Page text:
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Environmental Lawyer

Environmental law is a legal specialty that deals specifically with provincial and federal environmental legislation, for example, the Canadian Environmental Protection Act, 1999. Environmental lawyers act as both advisors and legal advocates in the protection of the environment and natural resources. As advisors, they counsel clients on their legal rights and obligations with respect to the environment. As legal advocates, environmental lawyers can work for the prosecutor’s office or in private practice representing clients in criminal cases where charges have been laid as a result of environmental infractions.

Entry-Level Salary:
$60,000
Senior-Level Salary:
$172,000

At a Glance

Imagine you are in a quiet corner of the Province’s law library researching legal briefs and court transcripts. You are an environmental lawyer working for the Crown and you are looking for legal precedents to use at an upcoming hearing. The Province has brought charges against a chemical processing plant for alleged violations of its environmental operating approval licence. The Province granted the company an operating licence that allowed the plant to discharge treated effluent at a specific quantity into the river.

Recent evidence shows the plant was discharging more effluent than its licence allowed. Now the Province wants to revoke the licence and fine the company to cover the cost of cleanup. Your job at the hearing will be to present the case to the court in a fair and impartial manner so the judge can decide if there is sufficient evidence to proceed with prosecution.

As an environmental lawyer, you specialize in legal issues regarding provincial and federal environmental regulations. You have spent weeks preparing this case: gathering evidence, interviewing witnesses, and researching past court decisions. Because environmental law is such a new specialty, there aren’t many precedents or textbooks you can go to for help. But that just makes the job more interesting because you know that each case you try will be groundbreaking.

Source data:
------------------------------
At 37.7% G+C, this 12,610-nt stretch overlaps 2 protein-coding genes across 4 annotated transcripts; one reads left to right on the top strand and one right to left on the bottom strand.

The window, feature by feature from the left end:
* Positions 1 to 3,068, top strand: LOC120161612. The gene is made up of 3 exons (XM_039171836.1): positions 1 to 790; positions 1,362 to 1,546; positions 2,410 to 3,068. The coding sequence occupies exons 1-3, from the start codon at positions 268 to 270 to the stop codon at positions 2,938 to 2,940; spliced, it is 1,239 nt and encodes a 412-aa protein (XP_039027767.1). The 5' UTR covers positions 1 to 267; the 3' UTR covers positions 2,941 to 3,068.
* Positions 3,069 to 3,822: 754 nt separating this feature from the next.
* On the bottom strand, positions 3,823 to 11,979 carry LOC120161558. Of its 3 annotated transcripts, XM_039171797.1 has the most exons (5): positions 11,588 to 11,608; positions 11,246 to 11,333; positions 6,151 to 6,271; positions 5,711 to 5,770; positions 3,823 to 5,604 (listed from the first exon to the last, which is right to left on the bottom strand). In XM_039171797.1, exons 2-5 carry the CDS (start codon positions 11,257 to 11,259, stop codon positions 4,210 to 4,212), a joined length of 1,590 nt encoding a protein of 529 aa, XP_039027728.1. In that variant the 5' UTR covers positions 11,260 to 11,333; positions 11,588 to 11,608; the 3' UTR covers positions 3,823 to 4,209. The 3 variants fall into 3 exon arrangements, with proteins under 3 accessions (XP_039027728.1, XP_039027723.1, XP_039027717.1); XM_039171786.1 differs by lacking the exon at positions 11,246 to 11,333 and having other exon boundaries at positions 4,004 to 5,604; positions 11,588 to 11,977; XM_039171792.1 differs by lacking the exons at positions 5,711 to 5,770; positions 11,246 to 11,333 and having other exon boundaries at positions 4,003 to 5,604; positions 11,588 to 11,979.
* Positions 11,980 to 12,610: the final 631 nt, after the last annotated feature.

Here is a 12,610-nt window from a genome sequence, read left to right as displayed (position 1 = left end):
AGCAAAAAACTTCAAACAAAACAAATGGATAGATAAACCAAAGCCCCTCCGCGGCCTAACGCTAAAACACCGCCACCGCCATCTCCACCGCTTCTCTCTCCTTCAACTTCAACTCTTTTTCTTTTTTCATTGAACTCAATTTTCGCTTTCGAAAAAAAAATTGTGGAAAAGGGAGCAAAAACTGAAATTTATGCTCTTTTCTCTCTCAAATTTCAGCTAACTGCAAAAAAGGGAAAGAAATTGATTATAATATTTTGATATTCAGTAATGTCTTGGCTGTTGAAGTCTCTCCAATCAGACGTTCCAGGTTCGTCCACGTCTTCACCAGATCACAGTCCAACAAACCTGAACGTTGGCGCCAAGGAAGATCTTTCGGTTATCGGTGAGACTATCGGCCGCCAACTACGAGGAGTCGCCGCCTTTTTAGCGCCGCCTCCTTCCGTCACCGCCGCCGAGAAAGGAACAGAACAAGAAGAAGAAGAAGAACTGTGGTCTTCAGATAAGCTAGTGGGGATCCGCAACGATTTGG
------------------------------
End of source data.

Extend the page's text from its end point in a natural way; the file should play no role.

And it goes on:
At this hearing, you will have to show the judge that the defendant was discharging more effluent than its license allowed. You will introduce testimony from the provincial regulator who first discovered the offence, as well as company employees who will say they were instructed to discharge more effluent, even though it was above the legal limit. You will also call several investigators to the stand and present physical evidence to refute the company’s claim that it wasn’t discharging more than its limit. In order to demonstrate the seriousness of the transgression, there will also be testimony from an environmental toxicologist, an analytical chemist, and a fisheries biologist, who will all tell the court the damage that’s been done to the river ecosystem and how critical a thorough cleanup is. There’s a huge amount of information to consider in a case like this and it is your job to pull it all together and present it to the court.

Job Duties


Duties vary significantly from job to job, but the following list includes typical job duties one might encounter as an environmental lawyer:

  • Assist investigators in the early stages of investigations where infractions are suspected.
  • Review files to determine if there is sufficient evidence to proceed with prosecution and if the proposed prosecution is in the public interest.
  • Prepare disclosures and participate in pre-trial negotiations.
  • Review the operative and applicable legislation to determine the client’s/defendant’s rights, obligations, and duties.